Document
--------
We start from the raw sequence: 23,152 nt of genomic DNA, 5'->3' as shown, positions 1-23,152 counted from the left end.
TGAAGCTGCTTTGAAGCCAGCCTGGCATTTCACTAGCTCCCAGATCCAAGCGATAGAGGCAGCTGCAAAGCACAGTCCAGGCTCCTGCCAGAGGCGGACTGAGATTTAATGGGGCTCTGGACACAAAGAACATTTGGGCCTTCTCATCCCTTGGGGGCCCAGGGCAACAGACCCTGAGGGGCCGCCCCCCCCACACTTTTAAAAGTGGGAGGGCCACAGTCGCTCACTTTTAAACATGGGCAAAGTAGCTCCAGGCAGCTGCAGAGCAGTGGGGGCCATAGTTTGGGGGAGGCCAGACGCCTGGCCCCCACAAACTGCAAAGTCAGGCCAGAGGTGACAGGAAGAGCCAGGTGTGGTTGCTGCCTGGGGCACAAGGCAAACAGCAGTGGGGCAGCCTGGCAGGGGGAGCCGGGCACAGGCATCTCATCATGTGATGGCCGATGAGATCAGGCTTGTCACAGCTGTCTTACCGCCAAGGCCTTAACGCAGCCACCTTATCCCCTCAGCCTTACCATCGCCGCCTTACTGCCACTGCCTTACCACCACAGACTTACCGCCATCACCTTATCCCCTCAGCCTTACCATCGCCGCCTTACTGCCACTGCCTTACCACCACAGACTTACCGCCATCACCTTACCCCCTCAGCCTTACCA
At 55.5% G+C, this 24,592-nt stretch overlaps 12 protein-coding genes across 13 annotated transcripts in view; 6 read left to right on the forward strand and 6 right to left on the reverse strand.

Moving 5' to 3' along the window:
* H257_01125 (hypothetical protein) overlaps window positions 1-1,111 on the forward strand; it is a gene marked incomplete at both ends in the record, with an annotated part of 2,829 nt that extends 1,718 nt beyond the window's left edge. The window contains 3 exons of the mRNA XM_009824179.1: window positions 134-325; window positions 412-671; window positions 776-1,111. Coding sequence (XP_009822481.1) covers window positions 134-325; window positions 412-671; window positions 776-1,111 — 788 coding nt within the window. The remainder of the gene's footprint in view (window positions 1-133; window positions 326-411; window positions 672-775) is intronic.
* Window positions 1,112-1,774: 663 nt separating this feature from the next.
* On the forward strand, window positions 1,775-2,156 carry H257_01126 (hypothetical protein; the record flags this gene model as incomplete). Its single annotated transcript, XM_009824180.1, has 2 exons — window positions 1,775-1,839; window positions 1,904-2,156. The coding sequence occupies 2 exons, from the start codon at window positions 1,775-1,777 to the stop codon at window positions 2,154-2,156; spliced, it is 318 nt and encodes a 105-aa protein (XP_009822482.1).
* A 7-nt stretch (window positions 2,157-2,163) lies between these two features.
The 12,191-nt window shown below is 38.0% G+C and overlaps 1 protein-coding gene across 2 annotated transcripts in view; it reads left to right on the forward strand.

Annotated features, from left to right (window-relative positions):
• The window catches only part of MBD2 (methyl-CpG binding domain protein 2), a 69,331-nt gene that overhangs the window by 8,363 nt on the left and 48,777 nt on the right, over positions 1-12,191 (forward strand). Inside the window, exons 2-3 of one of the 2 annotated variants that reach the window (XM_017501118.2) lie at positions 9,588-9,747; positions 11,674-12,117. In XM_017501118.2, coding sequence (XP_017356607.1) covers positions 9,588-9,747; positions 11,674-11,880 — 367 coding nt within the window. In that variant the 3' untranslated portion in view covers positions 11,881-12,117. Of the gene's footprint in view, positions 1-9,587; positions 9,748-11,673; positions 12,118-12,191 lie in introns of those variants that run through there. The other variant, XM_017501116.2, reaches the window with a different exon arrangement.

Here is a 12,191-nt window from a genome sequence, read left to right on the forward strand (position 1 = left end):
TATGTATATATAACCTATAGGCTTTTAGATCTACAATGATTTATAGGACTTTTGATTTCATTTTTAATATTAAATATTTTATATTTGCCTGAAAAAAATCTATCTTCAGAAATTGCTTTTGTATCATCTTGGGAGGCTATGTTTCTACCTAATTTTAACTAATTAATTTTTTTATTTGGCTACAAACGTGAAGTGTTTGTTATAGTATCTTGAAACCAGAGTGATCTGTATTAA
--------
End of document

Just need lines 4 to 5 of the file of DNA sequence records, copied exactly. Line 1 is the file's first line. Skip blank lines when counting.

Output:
Moving 5' to 3' along the window:
* H257_01125 (hypothetical protein) overlaps window positions 1-1,111 on the forward strand; it is a gene marked incomplete at both ends in the record, with an annotated part of 2,829 nt that extends 1,718 nt beyond the window's left edge. The window contains 3 exons of the mRNA XM_009824179.1: window positions 134-325; window positions 412-671; window positions 776-1,111. Coding sequence (XP_009822481.1) covers window positions 134-325; window positions 412-671; window positions 776-1,111 — 788 coding nt within the window. The remainder of the gene's footprint in view (window positions 1-133; window positions 326-411; window positions 672-775) is intronic.